There have been recent internal changes at Paradigm. The agency has shuttered its unscripted television department, for the reason that it wasn’t performing up to the satisfaction of ownership. That was part of the 30 layoffs Deadline revealed earlier this month.  Two Paradigm unscripted agents, Julie Choi and senior agent Sean Zeid were
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Lyft lays off 90 people as it aims to achieve profitability

From our ObsessionFuture of MobilityHumanity needs new ways to sustainably move around.Lyft confirmed on Thursday that it will cut 90 people from its enterprise sales and marketing teams, or around 1.6% of its 5,500-person workforce, as it aims to achieve profitable growth.“We’ve carefully evaluated the resources we need to achieve our 2020 business goals, and…

From our ObsessionFuture of MobilityHumanity needs new ways to sustainably move around.Lyft confirmed on Thursday that it will cut 90 people from its enterprise sales and marketing teams, or around 1.6% of its 5,500-person workforce, as it aims to achieve profitable growth.“We’ve carefully evaluated the resources we need to achieve our 2020 business goals, and the restructuring of some of our teams reflects that,” says Lyft’s spokesperson Alexandra LaManna. “We are still growing rapidly and plan to hire more than 1,000 new employees this year.” According to the company, it will be focusing on organizing its marketing teams by “larger unified regions”—east and west, for example—rather than a more distributed, localized model. The layoffs were first reported by the New York Times on Wednesday as being part of corporate restructuring. Lyft disputed the report that it was significantly modifying its fin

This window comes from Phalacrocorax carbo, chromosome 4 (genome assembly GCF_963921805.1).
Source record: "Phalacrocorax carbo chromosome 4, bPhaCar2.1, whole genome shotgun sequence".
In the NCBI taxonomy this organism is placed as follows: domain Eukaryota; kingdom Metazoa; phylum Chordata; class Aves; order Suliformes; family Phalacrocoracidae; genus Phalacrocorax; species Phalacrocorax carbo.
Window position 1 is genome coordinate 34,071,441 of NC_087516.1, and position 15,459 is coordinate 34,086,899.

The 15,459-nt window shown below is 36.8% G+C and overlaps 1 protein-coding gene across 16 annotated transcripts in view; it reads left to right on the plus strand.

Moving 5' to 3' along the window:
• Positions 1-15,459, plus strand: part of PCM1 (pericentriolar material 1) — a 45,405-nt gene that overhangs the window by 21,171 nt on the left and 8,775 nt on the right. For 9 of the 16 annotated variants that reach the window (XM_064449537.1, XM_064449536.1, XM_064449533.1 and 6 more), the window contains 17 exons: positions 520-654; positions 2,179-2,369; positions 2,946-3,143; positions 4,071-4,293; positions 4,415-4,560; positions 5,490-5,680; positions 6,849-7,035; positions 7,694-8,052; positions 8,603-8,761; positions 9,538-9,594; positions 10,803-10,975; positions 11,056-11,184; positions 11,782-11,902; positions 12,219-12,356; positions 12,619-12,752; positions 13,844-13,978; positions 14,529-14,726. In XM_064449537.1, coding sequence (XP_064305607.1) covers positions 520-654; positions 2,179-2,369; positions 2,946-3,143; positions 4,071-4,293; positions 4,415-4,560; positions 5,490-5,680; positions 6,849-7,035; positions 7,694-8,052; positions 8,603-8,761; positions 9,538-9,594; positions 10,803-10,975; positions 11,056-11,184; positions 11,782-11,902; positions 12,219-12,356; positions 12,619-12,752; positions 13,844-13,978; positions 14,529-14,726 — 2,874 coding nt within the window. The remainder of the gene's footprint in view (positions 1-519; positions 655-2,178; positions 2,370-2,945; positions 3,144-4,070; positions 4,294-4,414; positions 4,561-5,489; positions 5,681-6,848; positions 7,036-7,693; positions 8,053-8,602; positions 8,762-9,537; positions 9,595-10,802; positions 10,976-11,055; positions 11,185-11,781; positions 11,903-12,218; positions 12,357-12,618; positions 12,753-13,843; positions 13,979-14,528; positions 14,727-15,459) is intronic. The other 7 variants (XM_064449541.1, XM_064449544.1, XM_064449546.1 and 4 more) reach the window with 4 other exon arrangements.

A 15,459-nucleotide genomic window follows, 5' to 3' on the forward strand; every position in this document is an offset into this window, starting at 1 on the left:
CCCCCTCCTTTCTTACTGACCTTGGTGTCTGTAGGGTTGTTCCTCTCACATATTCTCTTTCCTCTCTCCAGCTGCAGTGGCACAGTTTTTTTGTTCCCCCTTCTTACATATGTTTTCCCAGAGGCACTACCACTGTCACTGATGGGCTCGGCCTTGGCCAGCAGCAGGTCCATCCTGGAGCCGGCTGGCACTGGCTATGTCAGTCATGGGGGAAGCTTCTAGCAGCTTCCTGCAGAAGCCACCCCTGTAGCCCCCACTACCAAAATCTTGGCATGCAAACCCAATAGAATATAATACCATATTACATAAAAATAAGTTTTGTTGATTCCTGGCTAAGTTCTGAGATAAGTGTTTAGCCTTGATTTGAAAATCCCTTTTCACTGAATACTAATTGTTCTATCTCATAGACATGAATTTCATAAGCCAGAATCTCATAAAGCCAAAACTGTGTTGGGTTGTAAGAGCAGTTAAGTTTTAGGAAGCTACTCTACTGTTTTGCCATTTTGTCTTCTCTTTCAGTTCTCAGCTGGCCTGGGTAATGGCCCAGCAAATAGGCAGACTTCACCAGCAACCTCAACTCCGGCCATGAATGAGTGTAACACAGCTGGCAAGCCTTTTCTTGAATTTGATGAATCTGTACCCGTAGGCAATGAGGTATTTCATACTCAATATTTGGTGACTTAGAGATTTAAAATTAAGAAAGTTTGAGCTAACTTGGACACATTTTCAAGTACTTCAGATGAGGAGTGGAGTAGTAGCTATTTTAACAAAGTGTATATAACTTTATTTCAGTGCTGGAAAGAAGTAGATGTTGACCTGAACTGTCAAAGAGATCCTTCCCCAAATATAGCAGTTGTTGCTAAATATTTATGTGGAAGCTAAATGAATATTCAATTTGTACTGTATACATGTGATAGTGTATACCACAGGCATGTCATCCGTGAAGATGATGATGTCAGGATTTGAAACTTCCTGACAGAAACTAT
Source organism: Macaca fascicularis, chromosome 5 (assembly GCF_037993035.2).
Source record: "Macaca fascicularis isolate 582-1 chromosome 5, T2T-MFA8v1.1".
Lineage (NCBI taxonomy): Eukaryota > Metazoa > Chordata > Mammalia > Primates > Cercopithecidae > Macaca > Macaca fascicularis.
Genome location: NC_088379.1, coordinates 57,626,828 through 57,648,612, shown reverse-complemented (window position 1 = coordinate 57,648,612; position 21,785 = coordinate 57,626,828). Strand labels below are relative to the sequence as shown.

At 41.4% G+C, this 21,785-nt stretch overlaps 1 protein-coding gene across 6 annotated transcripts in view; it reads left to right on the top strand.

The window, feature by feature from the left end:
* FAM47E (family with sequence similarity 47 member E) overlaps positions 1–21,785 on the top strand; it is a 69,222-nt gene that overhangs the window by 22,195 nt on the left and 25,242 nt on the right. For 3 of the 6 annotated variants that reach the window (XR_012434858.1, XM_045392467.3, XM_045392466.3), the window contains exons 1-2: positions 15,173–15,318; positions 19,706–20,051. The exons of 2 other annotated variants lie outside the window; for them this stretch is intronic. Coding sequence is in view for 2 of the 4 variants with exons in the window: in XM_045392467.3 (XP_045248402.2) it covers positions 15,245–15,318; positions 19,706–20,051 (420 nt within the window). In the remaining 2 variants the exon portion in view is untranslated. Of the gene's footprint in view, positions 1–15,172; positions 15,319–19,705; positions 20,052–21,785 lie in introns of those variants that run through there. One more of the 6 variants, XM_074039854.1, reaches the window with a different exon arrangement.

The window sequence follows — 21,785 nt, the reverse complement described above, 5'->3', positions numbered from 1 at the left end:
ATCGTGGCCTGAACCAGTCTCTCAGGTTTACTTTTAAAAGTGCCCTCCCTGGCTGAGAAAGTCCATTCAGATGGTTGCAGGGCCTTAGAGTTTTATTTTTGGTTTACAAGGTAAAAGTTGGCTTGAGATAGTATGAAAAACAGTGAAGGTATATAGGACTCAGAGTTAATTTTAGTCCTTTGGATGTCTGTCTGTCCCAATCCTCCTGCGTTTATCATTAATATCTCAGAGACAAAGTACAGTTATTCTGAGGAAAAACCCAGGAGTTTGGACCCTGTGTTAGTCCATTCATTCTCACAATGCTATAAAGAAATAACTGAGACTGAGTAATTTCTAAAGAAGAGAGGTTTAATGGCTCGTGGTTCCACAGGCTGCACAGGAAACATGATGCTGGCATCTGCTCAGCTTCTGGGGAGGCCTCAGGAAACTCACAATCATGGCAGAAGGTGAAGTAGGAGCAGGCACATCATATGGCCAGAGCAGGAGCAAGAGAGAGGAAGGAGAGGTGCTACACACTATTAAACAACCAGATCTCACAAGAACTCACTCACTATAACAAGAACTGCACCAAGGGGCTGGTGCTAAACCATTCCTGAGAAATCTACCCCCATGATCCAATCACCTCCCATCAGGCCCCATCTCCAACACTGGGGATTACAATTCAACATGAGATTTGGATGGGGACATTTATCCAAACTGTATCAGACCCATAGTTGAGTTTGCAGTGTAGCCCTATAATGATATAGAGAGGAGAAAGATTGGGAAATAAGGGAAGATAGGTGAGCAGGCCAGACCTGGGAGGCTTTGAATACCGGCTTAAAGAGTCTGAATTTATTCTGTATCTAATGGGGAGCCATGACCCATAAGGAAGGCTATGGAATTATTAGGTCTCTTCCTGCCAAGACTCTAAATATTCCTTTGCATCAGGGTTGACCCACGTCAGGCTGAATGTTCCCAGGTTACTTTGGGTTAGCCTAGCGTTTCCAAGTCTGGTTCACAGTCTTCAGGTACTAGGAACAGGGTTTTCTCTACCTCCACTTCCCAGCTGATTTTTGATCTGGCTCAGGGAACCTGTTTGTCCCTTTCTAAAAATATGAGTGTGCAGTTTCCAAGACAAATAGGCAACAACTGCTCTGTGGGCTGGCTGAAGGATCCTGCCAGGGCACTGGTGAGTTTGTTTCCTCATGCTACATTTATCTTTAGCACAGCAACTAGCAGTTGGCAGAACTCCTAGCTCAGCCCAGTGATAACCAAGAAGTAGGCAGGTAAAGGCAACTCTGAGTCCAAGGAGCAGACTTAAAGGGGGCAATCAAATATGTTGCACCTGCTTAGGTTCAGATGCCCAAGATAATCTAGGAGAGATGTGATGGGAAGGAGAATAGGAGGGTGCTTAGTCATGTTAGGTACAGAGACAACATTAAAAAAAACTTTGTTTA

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Don’t Wait Until After The Election to Make Financial Decisions

Photo: Getty ImagesThirty-two percent of people are holding off on making “major financial decisions” until after the presidential election, according to a new survey from FinanceBuzz. In addition, 72% of respondents said they believe whoever gets elected will have “a direct impact on their personal finances.”It’s easy to understand why people might wait to see…

Photo: Getty ImagesThirty-two percent of people are holding off on making “major financial decisions” until after the presidential election, according to a new survey from FinanceBuzz. In addition, 72% of respondents said they believe whoever gets elected will have “a direct impact on their personal finances.”It’s easy to understand why people might wait to see what happens in the wake of the next election. Several candidates have plans to either reduce college costs or wipe out student debt completely. Some candidates are cool with some version of our current healthcare system, while others want government-run Medicare for all.And as the election draws nearer, the remaining candidates are getting bolder about their personal platforms. Just this month, Elizabeth Warren outlined all the ways she would reduce student loan debt without needing legislation to be passed
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BIG TECH IN HEALTHCARE: Here’s who wins and loses as Alphabet, Amazon, Apple, and Microsoft home in on niche sectors of healthcare

This is a preview of The Big Tech in Healthcare research report from Business Insider Intelligence.Purchase this report.Business Insider Intelligence offers even more technology coverage with Connectivity & Tech Pro. Subscribe today to receive industry-changing connectivity news and analysis to your inbox.The Big Four tech companies — Alphabet, Amazon, Apple, and Microsoft — are accelerating…

This is a preview of The Big Tech in Healthcare research report from Business Insider Intelligence.Purchase this report.Business Insider Intelligence offers even more technology coverage with Connectivity & Tech Pro. Subscribe today to receive industry-changing connectivity news and analysis to your inbox.The Big Four tech companies — Alphabet, Amazon, Apple, and Microsoft — are accelerating their pursuit of the healthcare market, and they’re starting to home their strategies in on specific corners of the ecosystem.